The weekend long music festival Coachella in Indio, California used to be about the musical performances, but has transformed itself into a celebrity infected spectacle. The spotlight has moved away from the stage and shone onto celebrity fashion. With the popularity of social media, these outfits are instantaneously shared with the world and accounted for by fashion blogs and catch the attention of popular fashion chain stores and sequentially are mass-produced.
The festival takes place in the vast and high temperature California desert and its popularity is attributed to the hippie mentality of “camping out”, but indie spirit of “rocking out.” Similar to other festivals/carnivals, Coachella falls into the practice discussed by Peter Stallybrass and Allon White (From Carnival to Transgression) of a populist utopian experience manifested in excess i.e drinking, drugs, and partial nudity. The festival is “a mobile set of symbolic practices, images and discourses”(297). For those three days, Coachella participants live in a fantasy world and the fantasy is reflected in their attire. During the festival one’s outfit does not abide to the accepted societal form of conduct, the context allows for role-play and costume. Playing dress up is a part of the spectacle, but participants “briefly enjoy and deduce pleasure from the experience, but ultimately expel the commodification forgetting and moving on to something else.” (Hooks)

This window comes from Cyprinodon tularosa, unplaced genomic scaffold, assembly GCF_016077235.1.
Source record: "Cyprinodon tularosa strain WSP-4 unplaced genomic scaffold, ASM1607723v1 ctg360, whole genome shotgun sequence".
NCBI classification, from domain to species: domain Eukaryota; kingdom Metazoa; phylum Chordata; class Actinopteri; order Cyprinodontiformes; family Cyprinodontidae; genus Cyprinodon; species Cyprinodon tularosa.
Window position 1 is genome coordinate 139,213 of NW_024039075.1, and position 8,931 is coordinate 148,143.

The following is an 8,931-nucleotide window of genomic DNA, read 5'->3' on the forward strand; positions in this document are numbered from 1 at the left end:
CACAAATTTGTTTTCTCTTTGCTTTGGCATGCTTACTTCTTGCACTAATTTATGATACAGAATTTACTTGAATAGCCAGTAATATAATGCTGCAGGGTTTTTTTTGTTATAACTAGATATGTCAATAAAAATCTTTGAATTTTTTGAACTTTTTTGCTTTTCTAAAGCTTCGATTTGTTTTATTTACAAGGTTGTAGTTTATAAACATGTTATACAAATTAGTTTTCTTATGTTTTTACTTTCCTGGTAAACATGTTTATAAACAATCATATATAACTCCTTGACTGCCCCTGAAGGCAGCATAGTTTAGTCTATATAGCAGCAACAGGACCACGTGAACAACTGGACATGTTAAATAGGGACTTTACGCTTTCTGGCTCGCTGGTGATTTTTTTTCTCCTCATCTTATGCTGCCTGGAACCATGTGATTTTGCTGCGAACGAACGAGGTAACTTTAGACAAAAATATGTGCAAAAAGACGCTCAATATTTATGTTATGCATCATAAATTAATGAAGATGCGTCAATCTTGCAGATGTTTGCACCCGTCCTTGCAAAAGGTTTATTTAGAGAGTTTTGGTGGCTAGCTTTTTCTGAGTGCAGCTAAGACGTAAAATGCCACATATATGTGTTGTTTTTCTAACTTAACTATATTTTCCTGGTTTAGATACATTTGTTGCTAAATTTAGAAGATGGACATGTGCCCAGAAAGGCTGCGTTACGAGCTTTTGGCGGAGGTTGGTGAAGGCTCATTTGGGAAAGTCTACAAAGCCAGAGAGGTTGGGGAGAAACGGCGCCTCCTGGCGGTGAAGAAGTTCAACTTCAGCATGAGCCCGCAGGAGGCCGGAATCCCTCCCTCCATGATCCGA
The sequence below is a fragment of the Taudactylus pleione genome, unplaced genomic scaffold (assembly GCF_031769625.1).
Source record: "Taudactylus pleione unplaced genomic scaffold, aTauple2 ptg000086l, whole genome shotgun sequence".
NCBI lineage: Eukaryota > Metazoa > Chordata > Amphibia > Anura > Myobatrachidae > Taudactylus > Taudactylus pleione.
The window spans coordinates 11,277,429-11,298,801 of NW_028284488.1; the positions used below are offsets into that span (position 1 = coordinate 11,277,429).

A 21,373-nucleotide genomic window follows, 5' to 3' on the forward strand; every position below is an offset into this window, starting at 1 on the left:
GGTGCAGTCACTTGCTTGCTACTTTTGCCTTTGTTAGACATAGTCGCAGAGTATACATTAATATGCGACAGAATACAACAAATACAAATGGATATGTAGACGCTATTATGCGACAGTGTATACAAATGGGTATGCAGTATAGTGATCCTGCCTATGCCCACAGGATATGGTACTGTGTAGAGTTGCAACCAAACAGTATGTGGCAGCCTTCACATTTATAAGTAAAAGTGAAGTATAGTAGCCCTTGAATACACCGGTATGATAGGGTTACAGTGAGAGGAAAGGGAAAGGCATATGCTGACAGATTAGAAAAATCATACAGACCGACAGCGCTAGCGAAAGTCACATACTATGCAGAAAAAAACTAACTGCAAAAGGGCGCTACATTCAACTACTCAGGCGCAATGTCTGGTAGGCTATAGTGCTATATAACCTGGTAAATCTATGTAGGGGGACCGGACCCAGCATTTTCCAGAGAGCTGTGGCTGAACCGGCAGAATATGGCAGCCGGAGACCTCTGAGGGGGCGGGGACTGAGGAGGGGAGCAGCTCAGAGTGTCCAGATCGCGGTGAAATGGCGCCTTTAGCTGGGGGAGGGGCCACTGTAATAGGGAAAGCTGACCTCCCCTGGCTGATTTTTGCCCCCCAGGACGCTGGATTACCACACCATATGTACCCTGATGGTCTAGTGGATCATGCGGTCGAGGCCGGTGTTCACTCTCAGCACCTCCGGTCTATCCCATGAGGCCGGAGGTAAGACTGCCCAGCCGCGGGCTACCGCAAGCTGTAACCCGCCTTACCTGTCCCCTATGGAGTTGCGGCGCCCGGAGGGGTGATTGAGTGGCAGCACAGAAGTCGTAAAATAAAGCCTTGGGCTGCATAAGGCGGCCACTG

The fashion faux pas associated with Coachella and other festivals concerns cultural appropriation. According to Fred Davis in his article “Do Clothes Speak? What Makes Them Fashion?” fashion is context dependent and under-coded, “we need to know the context in order to understand the meaning; it cannot stand-alone” (Davis, 153). Coachella’s original fashion context was a juxtaposition of hippie and indie rocker. Currently the liberal dress context of the festival has unfortunately promoted the appropriation of cultural artifacts i.e bindis and Native American headdresses as accessories. Band T-shirts and flower headbands are no longer fashionable enough and starlets are seeking inspiration elsewhere. The concern is the association of bindis and Native American headdresses to festivals because of their popularity amongst celebrity participants and the consequential disassociation to their cultural origin.
To appropriate is to make use of without authority; the disconnect between the origin of the trend and the intended symbolic meaning of the attire makes the appropriation of foreign cultural artifacts problematic. Adornments embedded with historical, religious and cultural context are de-contextualized and become mass produced objects with no ideological connotation. According to Hindu statesman Rajan Zed:
“The bindi on the forehead is an ancient tradition in Hinduism and has religious significance. It is also sometimes referred to as the third eye and the flame, and it is an auspicious religious and spiritual symbol … It is not meant to be thrown around loosely for seductive effects or as a fashion accessory aiming at mercantile greed.”